1.2 Understanding web accessibility

1.2.1 Approaches to web accessibility

Information technology specialists and others typically approach the issues related to accessible websites and their content in one of two ways.

A 'plugged-in' globe indicating 'connectedness'.

The first focuses on people. Specifically, it looks at the wide range of functional abilities or limitations that individuals possess. This approach also considers how these abilities or limitations permit people to use the web and its technologies. For example, a person with a low vision may not be able to use a website if the text size is too small or if the text and background colours do not have sufficient tonal contrast. To overcome these barriers, the web developer might provide options for users to choose a larger font or change the background colour.

The second approach looks at the web technologies themselves. It concentrates on the barriers such technologies might raise for people with disabilities and what can be done to reduce or remove those obstacles. For example, a smart phone may be designed for user input through a touch screen. However, someone with poor manual dexterity or with a vision limitation may not be able to use the touch screen. To overcome these barriers, the product designer might incorporate voice recognition to allow users to access the feature of the phone using speech, rather than touch.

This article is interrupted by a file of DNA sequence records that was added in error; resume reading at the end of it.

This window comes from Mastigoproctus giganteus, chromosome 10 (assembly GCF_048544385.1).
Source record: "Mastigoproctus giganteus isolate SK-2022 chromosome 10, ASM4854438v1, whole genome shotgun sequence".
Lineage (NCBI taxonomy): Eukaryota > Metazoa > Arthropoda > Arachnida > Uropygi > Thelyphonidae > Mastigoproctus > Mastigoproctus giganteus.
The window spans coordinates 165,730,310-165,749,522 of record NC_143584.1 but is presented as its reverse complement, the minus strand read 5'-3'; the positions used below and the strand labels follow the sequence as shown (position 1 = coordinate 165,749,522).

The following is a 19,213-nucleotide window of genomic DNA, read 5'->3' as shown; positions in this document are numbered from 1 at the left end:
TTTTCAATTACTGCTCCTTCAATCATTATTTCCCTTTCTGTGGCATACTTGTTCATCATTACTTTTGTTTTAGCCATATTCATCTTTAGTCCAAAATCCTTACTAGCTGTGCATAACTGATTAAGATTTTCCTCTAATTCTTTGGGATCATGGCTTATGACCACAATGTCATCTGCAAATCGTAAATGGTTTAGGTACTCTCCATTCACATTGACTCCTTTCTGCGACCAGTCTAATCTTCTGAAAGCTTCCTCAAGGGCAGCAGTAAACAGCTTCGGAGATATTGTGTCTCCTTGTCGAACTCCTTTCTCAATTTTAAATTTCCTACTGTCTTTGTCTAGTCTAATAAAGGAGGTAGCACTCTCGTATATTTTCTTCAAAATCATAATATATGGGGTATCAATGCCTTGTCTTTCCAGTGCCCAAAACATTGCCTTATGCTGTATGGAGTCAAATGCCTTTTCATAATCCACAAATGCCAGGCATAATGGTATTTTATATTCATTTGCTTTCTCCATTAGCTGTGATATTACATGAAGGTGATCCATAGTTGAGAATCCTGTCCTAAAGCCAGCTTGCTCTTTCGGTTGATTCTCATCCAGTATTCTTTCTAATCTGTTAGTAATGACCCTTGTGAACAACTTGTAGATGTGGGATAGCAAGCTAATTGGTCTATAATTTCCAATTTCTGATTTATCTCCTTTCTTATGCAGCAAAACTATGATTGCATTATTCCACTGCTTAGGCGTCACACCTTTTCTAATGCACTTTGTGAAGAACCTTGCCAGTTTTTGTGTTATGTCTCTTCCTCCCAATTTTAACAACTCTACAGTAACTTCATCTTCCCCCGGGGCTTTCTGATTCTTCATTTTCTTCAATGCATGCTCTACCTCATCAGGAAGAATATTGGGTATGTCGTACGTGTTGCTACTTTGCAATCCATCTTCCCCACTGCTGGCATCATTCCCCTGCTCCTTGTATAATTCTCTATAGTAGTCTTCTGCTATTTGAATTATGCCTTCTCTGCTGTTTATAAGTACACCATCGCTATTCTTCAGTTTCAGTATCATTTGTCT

In reality, developers need to consider both approaches to ensure that websites are accessible to people with disabilities.

Screen-shot of a Web browser with the cursor pointing at the website address bar.

There is an excellent set of resources that explore the human and technical aspects of accessibility on the website of the World Wide Web Consortium.